Leaders have at least one thing in common. Do you know what that is?

Leaders look like everyone else. They may be any age, gender or race. They may have any level of education, talents, wealth or authority.

How can you separate the leader from the crowd?

Leaders reveal themselves by their behavior.

Warren Bennis and Burt Nanus described the behavior of Leaders in their book, Leaders: “They all have the ability to translate intention into reality and to sustain it.” In the same paragraph, they use the word “vision” interchangeably with “intention.”

How do leaders express their vision in a way that enables them to translate it into reality and sustain it?

When I went to work for Truett Cathy, an outstanding leader, he gave me clear and simple instructions to illustrate what he wanted me to do.

Truett said; “I want you to help me open restaurants and see that they stay open.”

All leaders do this!

Truett had not read Leaders; he gave me his instructions in 1968, seventeen years before the book was published. He didn’t need a book to tell him how leaders were to behave.

Leaders tell their followers what they want.

They don’t expect their followers to read between the lines, listening for the unsaid words, or to decipher lengthy and complicated descriptions of vague concepts.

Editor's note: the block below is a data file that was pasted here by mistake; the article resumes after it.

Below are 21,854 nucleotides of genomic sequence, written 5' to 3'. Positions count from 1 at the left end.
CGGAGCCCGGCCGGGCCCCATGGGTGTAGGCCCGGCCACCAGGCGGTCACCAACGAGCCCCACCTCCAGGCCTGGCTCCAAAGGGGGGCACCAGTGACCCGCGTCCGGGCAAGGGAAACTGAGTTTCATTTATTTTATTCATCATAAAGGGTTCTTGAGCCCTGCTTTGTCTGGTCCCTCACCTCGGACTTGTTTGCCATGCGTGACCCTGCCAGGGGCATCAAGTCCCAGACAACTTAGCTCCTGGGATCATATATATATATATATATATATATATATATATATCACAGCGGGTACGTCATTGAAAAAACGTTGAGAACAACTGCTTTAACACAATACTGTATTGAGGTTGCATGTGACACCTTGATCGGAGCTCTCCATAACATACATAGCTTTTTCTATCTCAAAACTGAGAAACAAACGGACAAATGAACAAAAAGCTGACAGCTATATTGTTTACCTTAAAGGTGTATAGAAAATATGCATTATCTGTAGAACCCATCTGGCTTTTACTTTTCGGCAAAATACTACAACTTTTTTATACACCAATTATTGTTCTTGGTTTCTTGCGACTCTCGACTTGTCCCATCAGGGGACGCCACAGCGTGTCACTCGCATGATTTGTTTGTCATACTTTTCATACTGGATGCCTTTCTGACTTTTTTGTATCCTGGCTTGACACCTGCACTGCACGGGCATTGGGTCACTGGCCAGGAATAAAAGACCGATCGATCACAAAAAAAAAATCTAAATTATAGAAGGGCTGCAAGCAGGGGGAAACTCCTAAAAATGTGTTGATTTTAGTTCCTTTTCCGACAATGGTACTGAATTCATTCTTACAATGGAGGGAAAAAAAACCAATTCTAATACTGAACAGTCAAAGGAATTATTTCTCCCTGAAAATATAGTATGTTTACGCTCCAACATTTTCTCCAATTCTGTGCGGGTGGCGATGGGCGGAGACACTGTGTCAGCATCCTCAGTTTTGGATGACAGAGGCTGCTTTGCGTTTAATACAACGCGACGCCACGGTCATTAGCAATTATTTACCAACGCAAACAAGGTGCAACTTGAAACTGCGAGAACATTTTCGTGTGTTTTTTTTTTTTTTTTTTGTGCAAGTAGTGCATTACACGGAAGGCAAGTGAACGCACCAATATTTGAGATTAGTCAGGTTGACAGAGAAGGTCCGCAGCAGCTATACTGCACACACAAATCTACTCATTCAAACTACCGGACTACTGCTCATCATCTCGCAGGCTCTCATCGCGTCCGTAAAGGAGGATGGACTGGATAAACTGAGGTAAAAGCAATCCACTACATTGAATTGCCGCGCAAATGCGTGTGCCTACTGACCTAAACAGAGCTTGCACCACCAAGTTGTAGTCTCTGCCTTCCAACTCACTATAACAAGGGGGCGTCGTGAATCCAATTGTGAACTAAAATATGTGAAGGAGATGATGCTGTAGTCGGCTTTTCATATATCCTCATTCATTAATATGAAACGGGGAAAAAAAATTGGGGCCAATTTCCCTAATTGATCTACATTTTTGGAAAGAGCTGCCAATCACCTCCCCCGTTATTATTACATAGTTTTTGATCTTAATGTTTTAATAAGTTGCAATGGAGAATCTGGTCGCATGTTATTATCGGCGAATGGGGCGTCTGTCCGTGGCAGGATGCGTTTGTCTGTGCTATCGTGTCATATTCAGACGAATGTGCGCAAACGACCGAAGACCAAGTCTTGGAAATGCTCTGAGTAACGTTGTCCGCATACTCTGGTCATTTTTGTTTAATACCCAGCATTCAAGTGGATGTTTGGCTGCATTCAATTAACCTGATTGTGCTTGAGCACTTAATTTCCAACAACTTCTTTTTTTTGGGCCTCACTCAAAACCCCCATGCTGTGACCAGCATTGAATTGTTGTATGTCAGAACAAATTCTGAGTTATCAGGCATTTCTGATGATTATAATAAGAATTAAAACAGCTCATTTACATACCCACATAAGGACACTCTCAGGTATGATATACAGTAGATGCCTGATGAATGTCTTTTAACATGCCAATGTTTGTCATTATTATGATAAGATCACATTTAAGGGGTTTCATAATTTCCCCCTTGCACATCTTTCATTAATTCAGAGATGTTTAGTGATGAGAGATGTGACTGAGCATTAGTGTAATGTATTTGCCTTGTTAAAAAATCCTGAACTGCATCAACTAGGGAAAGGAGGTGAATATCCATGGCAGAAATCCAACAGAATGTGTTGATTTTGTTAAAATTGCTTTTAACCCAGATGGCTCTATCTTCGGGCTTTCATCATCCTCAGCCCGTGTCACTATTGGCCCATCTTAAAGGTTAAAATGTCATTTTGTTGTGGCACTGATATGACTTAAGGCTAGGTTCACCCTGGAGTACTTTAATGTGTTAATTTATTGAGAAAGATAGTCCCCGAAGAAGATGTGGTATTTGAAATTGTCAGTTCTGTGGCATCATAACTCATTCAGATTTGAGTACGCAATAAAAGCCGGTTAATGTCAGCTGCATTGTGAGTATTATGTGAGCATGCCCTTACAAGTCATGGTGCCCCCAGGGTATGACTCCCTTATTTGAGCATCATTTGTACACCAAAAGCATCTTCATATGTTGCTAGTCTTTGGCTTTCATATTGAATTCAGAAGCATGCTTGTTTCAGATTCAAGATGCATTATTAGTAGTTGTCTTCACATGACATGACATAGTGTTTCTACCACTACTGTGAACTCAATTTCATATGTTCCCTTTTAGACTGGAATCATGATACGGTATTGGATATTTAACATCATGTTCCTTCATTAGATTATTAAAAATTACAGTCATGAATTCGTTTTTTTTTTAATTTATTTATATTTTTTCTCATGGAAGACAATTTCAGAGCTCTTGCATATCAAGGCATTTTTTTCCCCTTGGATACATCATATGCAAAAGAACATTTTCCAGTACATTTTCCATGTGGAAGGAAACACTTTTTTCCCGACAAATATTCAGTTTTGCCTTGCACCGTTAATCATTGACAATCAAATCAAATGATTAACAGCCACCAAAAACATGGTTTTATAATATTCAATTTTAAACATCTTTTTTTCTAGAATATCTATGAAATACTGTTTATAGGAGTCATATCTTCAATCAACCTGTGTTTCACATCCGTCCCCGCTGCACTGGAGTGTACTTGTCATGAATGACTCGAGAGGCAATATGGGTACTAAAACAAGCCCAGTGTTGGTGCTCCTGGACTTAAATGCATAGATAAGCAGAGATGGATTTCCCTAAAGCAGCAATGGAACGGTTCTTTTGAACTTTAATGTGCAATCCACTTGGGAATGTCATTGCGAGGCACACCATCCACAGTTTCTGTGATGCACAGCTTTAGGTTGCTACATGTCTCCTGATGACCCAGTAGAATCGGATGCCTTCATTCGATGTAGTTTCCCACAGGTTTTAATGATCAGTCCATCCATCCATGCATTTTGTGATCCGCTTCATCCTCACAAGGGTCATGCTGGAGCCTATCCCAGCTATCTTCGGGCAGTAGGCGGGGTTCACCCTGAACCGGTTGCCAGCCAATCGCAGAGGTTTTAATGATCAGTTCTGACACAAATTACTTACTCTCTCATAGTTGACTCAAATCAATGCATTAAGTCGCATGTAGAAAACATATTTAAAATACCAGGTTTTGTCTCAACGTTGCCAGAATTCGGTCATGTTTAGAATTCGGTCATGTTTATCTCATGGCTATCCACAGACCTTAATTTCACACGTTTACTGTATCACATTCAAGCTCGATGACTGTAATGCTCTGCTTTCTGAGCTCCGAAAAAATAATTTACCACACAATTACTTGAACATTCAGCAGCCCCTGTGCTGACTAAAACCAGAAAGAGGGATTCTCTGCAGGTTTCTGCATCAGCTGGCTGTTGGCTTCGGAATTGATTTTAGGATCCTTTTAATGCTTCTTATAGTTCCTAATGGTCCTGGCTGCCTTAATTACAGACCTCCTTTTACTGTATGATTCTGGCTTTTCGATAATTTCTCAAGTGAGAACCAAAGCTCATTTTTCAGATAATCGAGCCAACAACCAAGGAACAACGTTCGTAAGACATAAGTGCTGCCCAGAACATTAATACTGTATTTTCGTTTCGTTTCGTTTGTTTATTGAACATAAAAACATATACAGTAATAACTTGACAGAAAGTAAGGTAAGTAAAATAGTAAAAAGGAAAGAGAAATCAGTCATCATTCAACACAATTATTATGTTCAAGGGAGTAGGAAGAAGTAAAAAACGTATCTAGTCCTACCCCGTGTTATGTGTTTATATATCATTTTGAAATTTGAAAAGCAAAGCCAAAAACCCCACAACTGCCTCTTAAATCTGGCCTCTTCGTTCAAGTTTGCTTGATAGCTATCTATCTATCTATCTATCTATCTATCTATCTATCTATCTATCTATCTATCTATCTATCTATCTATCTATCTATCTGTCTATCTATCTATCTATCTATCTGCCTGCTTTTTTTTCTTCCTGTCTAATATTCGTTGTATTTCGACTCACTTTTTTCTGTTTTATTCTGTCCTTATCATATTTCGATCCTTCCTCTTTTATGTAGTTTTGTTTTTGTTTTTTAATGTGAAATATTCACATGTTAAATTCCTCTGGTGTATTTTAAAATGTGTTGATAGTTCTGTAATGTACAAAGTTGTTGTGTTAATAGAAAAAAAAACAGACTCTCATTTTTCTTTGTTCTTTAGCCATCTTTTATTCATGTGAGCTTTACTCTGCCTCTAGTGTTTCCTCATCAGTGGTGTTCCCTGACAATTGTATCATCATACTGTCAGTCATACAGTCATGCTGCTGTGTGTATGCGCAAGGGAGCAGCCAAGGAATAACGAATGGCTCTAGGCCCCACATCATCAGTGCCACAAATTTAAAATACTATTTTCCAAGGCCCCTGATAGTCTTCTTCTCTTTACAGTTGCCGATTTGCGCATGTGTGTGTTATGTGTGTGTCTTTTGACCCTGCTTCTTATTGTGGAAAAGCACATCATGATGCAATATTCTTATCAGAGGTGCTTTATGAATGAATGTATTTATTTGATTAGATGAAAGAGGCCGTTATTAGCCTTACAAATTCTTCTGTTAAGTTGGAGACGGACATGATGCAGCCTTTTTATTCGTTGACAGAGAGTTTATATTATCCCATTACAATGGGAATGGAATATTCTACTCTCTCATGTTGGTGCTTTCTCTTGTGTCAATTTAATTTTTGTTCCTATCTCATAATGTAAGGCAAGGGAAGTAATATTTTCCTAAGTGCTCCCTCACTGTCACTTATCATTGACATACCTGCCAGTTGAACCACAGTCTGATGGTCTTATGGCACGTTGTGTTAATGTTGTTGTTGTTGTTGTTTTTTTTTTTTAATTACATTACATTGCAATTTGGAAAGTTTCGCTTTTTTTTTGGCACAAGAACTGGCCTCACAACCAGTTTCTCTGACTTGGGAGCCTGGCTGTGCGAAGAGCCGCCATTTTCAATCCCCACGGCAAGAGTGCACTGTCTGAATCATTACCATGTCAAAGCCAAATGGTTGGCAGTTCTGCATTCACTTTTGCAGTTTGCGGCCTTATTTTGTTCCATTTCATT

Truett didn’t tell me what he wanted one day and forget it. He didn’t change his mind every week. He didn’t complicate the vision by constantly adding or altering his instruction.

He continuously repeated the same clear and simple instruction often, but not always in the exact same words. Truett continuously made clear his intention to open restaurants that would stay open. There was a lot of emphasis on, “stay open!”

He did not tell me how to do it!

Leaders let their followers work out how to make the vision a reality.

Leaders attract and keep followers by sharing their vision.

When followers have the opportunity to express themselves and use their own initiative and creativity, the leader’s vision also becomes the follower’s vision. The joint pursuit of that vision is a unifying purpose that holds the leader and follower together.

When Truett gave me and his other followers the opportunity to design, create and build the organization of his vision, we were inspired and motivated to the point where we would let nothing stop us from executing Truett’s vision because it was now our vision.

What do all leaders do?

All Leaders Do This!

Leaders tell their followers what they want, and

leaders let their followers work out how to do it.


Jimmy Collins


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